In our childhood and early adult years, we lived in a succession of Barrack-type Army bungalows in diverse Cantonment towns such as Allahabad, Poona and Alwar. As my father ascended the rank hierarchy, we graduated to more modern duplex houses with garden spaces at Tenga Valley in Arunachal Pradesh and lastly at Bhatinda in Punjab. The common thread through all these residences spread over various corners of our large and beautiful country was the presence of verdant and fragrant gardens due to the efforts of one member of our family - our father.
Brigadier C.H. Majumder (Lt. Col. at that time) at Nowshera, Jammu and Kashmir, 1971.
So engrossed were my siblings and I in our pursuits that we failed to observe (and appreciate) the methods and hard toil (not necessarily physical) that produced the colourful gardens that we considered as a given. Since Daddy was in the Army Medical Corps, we did not have much 'help' from the Unit (Army organization where he was posted) in terms of manpower to do the actual physical work. So it was the ubiquitous mali (gardener) and Daddy as the 'inspirer' whose efforts bore fruit ... quite literally!
In Allahabad, a famous pilgrimage town (on the fabled Gangetic plain with its rich, alluvial soil) where Daddy was posted in the 1960s, he did not have to do much ... plants erupted and grew in natural fecundity. In winter, our garden was a flowering Paradise of winter annuals ... Dahlias, Snapdragons, Phlox, Nasturtiums, Pansies, Marigolds, Candytuft, Chrysanthemums and Asters. The Roses, of an Indian variety, bloomed so extravagantly that the leaves of the plants could not be seen. It was a scene out of Midsummers Night's Dream ... for sure, fairies and elves danced in our flower beds at night while we slept! I also remember the many -hued butterflies that visited the flowers for nectar. Alas, my sister Mridula, now ardent butterfly-watcher, was not watching butterflies at that time!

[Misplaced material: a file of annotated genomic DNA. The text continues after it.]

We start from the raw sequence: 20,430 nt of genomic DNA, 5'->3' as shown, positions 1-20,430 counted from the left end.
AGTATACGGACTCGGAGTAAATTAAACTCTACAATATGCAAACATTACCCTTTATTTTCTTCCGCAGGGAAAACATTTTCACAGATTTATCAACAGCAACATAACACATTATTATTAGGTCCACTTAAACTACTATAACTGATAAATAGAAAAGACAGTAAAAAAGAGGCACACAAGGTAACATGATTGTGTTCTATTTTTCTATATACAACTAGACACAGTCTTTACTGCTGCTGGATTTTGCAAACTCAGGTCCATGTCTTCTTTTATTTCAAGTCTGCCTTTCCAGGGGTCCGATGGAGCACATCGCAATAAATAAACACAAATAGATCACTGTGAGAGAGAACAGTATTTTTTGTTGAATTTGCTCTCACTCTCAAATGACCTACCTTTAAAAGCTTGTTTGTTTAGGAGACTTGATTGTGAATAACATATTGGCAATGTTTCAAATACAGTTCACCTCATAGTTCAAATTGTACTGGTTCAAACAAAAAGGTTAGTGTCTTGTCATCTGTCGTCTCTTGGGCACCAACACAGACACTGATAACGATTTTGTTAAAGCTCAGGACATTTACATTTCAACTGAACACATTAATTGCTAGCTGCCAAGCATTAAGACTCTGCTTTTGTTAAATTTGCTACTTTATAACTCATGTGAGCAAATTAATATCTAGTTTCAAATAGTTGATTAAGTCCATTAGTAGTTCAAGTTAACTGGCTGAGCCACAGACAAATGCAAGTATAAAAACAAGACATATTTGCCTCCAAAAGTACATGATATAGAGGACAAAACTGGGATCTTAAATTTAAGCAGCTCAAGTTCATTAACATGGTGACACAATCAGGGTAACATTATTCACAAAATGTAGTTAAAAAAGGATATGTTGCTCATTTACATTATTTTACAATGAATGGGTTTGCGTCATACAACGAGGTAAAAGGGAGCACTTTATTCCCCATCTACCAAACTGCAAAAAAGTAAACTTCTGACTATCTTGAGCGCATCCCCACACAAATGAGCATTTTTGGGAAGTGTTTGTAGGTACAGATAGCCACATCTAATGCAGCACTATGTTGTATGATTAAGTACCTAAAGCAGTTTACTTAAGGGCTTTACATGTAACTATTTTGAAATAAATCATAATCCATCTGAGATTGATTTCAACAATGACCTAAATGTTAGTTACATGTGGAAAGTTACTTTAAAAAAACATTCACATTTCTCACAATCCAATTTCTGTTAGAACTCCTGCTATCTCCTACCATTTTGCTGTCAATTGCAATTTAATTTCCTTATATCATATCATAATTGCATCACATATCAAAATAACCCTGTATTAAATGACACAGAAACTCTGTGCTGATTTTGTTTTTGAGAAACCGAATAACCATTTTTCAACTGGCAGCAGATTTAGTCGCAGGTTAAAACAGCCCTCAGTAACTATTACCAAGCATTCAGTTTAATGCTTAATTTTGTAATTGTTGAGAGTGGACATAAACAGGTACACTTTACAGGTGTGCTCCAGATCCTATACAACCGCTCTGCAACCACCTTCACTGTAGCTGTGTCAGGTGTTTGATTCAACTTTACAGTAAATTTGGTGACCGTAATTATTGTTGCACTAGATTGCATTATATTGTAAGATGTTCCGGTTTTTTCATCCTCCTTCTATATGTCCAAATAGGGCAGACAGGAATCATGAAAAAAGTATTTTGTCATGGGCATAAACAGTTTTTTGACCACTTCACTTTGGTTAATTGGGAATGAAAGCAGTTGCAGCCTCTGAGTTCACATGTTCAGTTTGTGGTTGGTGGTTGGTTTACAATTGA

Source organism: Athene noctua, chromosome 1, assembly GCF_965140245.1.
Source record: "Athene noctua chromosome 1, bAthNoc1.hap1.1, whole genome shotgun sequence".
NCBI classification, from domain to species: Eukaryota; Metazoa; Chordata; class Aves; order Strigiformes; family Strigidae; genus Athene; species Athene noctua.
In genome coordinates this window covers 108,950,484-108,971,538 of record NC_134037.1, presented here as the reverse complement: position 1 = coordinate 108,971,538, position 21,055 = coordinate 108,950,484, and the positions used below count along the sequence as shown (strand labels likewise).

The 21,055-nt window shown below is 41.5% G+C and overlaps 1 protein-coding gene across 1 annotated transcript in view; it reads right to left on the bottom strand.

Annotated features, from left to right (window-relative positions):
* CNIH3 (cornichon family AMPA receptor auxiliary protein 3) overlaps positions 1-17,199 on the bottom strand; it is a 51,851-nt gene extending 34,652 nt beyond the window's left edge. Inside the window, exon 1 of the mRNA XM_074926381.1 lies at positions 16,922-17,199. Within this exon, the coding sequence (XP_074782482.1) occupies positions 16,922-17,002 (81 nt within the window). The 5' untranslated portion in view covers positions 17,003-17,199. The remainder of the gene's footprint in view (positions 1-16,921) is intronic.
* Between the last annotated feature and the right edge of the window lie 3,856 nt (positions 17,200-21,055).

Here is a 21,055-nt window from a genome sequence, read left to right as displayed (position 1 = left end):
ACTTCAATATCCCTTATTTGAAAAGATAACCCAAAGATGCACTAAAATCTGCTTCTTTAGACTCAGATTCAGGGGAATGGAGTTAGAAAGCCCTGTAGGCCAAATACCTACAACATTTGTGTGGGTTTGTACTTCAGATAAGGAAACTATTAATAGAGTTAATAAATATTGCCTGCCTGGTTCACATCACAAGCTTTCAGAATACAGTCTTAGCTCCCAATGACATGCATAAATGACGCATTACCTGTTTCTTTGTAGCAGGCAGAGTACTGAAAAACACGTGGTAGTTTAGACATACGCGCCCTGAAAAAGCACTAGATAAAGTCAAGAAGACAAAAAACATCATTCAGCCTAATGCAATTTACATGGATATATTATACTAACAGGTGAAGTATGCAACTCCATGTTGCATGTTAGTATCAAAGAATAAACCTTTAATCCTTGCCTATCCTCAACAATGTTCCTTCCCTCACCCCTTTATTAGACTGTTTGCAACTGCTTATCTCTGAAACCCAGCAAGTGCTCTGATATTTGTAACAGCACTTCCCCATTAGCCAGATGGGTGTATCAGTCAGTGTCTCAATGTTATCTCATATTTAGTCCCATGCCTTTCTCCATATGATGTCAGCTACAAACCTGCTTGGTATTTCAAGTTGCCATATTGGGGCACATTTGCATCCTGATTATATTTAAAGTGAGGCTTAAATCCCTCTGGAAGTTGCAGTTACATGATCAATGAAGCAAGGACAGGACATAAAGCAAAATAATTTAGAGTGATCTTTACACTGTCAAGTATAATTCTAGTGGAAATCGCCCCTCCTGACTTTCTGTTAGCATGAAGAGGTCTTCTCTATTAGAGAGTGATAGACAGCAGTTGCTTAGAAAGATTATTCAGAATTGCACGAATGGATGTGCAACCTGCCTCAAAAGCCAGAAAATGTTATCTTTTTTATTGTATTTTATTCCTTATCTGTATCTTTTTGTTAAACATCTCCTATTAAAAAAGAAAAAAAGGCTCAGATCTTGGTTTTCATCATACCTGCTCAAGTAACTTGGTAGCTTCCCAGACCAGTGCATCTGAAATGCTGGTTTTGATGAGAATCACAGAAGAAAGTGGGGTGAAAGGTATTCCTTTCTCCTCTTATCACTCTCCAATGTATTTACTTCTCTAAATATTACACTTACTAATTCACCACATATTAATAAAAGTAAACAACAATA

Children of Brigadier and Mrs Majumder - Manjula, Mridula and Sharmila at Alwar, Rajasthan, 1975.
Ditto for our vegetable patch in the backyard. Tomatoes, Brinjals, Bottlegourds, Cauliflowers and Cabbage grew in such profusion that we had to give away most of this bounty to our neighbours. I remember the Bean creeper which was growing near our back verandah, weighed down by clusters of large, flat, purple-green Beans, the taste of which I have never forgotten!
The vegetables that were grown were never the exotic ones such as Broccoli, Lettuce or Zucchini. Daddy grew what we ate every day and what millions of Indians were eating those days - tomatoes, onions, baingan and cauliflower. These vegetables inevitably made their way to our dining table and to the houses of our hapless neighbours. Simple, no-frill veggies, like the man, himself ... simple and unpretentious.
For this story, I asked my mother as to how Daddy got such great results! Nowadays, we have much garden related information available to us. Plant nurseries have mushroomed in towns and cities selling plants, seeds and ready to use composts. Yet, we STRUGGLE- seeds do not germinate, plants are not so healthy or the flowers do not bloom as profusely. We have never come across a tome on Gardening in our house nor did Daddy ever consult one.
My mother feels that most of his methods were simple and time- tested, which were stored in his memory from his farming heritage and into which he delved to utilise whenever he felt the need. He sourced his seeds from Kolkata (Sutton's?) and grew his own saplings which he transplanted into neat, well-laid beds. When the flowers bloomed, he selected the colours we liked (maroons, reds, oranges and yellows) and got his seeds from those plants.
Mrs Dipali Majumder, wife of Brigadier Majumder. Poona. 21 January 2018.
The seeds were allowed to dry naturally on the plants and later dried again after they were retrieved from the plants once the flowering season was over. Daddy put the seeds in neat, brown paper packets, wrote the names of the plants on the packets and stored them away for the next season in cool, dry shelves. Seed maintenance was a top priority for him.
What did he feed the plants that they grew so abundantly? He used dry gobar (cow dung) which was available in plenty and at reasonable cost at the RVC (Royal Veterinary Corps) Units and Military Dairy Farms that were a part and parcel of most Army Cantonments in those days. He was not particularly fond of usage of Urea and phosphates - maybe they were not readily available in the 1960s, 1970s and early 1980s as they are now. So, it was his practice to put dry gobar in the flower and vegetable beds which made the plants flourish.
Daddy was not a believer of the use of pesticides. My mother recalls that he used Neem leaves that had fallen to the ground. He dried them and powdered them for mixing in the soil around the plants. I do remember that kitchen ash was sprinkled on the Aubergine (Brinjal) plants to keep the pests at bay. The ash was from the kitchen chulha (cookstove) in the hoary, pre- gas burner days!
These simple, rustic methods were, no doubt, used by our farmers before they were 'invaded' by all things chemical. When the word organic was not in vogue, my father used natural methods to create magic in the gardens he nurtured under his care, thereby ensuring that his family was surrounded by all things beautiful and natural so that they could grow in health and happiness.
© Manjula Mathur 2019